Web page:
|GROMIT-MPX(1)||General Commands Manual||GROMIT-MPX(1)|
Gromit-MPX - Presentation helper to make annotations on screen
Gromit-MPX enables you to make multi-pointer annotations on
your screen. It can run in the background and be activated on demand to let
you draw over all your currently running applications. The drawing will stay
on screen as long as you want, you can continue to use your applications
while the drawing is visible.
Gromit-MPX is XInput-Aware, so if you have a graphic tablet you can draw lines with different strength, colour, erase things, etc.
Since you typically want to use the program you are demonstrating and highlighting something is a short interruption of you workflow, Gromit-MPX is activated by either a hotkey or a repeated invocation of Gromit-MPX (the latter can e.g. used by other applications or your windowmanager).
By default, Gromit-MPX grabs the "F9" key (this can be changed using the "--key" option), making it unavailable to other application. The available shortcuts are:
A short summary of the available commandline arguments for invoking Gromit-MPX, see below for the options to control an already running Gromit-MPX process:
- -a, --active
- start Gromit-MPX and immediately activate it.
- -d, --debug
- gives some debug output.
- -k <keysym>, --key <keysym>
- will change the key used to grab the mouse. <keysym> can e.g. be "F9", "F12", "Control_R" or "Print". To determine the keysym for different keys you can use the xev(1) command. You can specify "none" to prevent Gromit-MPX from grabbing a key.
- -K <keycode>, --keycode <keycode>
- will change the key used to grab the mouse. Under rare circumstances identifying the key with the keysym can fail. You can then use the keycode to specify the key uniquely. To determine the keycode for different keys you can use the xev(1) command.
- -o, --opacity <value>
- will set the initial opacity of the window using a floating point value between 0 and 1.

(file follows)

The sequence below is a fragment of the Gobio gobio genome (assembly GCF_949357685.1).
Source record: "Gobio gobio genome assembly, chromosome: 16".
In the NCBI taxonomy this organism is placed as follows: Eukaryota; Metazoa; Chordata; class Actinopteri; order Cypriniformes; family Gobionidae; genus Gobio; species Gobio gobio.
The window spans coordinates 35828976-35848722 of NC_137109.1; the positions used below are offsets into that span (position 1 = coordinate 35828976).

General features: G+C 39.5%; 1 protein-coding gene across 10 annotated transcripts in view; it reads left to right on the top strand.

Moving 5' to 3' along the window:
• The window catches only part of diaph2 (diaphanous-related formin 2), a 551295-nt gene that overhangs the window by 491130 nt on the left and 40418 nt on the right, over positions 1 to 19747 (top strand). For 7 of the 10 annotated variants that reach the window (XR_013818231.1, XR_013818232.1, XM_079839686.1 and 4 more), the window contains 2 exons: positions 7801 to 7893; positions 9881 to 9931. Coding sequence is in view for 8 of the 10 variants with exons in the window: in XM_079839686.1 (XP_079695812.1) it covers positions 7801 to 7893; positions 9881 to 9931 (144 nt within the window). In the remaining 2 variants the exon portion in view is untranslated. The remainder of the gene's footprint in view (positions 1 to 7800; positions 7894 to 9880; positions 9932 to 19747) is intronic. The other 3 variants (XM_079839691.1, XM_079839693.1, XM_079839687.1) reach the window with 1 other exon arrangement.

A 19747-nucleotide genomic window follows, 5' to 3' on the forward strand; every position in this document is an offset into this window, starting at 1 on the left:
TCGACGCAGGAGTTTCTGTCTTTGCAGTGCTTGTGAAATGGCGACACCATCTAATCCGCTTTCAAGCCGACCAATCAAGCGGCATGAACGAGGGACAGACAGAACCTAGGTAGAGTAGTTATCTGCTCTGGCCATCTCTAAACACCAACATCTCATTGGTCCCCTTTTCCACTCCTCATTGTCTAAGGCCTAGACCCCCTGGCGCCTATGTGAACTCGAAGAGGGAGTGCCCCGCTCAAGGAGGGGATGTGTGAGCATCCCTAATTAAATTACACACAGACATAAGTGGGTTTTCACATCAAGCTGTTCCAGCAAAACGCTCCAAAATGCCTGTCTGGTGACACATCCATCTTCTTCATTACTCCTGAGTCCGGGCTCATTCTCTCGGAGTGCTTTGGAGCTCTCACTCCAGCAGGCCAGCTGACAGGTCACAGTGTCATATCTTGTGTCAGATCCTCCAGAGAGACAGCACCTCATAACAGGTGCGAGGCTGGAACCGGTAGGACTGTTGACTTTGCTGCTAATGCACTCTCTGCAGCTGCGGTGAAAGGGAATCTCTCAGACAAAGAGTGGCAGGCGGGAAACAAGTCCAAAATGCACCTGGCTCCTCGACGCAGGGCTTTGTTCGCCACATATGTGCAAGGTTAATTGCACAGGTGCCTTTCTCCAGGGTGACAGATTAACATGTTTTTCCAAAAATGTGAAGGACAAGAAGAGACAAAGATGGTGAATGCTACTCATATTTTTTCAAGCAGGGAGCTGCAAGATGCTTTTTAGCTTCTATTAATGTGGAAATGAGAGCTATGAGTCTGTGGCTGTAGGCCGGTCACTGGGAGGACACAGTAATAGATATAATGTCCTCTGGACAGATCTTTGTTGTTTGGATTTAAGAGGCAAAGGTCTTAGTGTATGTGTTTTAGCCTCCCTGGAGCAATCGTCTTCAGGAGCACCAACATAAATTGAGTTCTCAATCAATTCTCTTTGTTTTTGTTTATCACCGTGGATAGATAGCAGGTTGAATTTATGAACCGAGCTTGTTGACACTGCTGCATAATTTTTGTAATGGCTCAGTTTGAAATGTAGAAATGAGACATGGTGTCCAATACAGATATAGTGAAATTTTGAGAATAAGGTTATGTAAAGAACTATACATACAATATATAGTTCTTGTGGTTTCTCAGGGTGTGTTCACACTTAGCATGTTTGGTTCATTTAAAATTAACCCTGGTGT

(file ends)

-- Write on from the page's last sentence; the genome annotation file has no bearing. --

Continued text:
- -u <keysym>, --undo-key <keysym>
- will change the key used to undo/redo strokes. <keysym> can e.g. be "F9", "F12", "Control_R" or "Print". To determine the keysym for different keys you can use the xev(1) command. You can specify "none" to prevent Gromit-MPX from grabbing a key.
- -U <keycode>, --undo-keycode <keycode>
- will change the key used to undo/redo strokes. Under rare circumstances identifying the key with the keysym can fail. You can then use the keycode to specify the key uniquely. To determine the keycode for different keys you can use the xev(1) command.
- -V, --version
- will show the Gromit-MPX version.
A sort summary of the available commandline arguments to control an already running Gromit-MPX process, see above for the options available to start Gromit-MPX.
- -c, --clear
- will clear the screen.
- -q, --quit
- will cause the main Gromit-MPX process to quit.
- -t, --toggle
- will toggle the grabbing of the cursor.
- -v, --visibility
- will toggle the visibility of the window.
- -y, --redo
- will redo the last undone drawing stroke.
- -z, --undo
- will undo the last drawing stroke.
- Gromit-MPX uses this to determine which desktop environment it is running on.
- Gromit-MPX uses this to determine whether is is running under X11 or Wayland.
- Directory to search for user's custom configuration file, defaults to ~/.config/.
- If set, GDK does not use the XInput extension and only reacts to core X input events. This renders Gromit-MPX unusable, it will detect this and bail out with an error message.
- Configuration file which defines pens and maps mouse buttons and modifiers to them. Searched for in user's custom configuration file directory and, if not found there, in /etc/gromit-mpx/.
When there is no compositing manager such as Compiz, xcompmgr or Mutter running, Gromit-MPX falls back to a legacy drawing mode. This may drastically slow down your X-Server, especially when you draw very thin lines. It makes heavy use of the shape extension, which is quite expensive if you paint a complex pattern on screen. Especially terminal-programs tend to scroll incredibly slow if something is painted over their window.
XFCE per default grabs Ctrl-F1 to Ctrl-F12 (switch to workspace 1-12) and Alt-F9 (minimize window) which renders Gromit-MPX's default hotkey mapping unusable. Gromit-MPX detects XFCE and changes the default hotkeys to Home and End. Those can can still be overridden by the user.
Simon Budig <email@example.com> Christian Beier <firstname.lastname@example.org>
This manual page was written by Pierre Chifflier <email@example.com> and Simon Budig for the original Gromit and extended for Gromit-MPX by Christian Beier.
|November 3, 2018|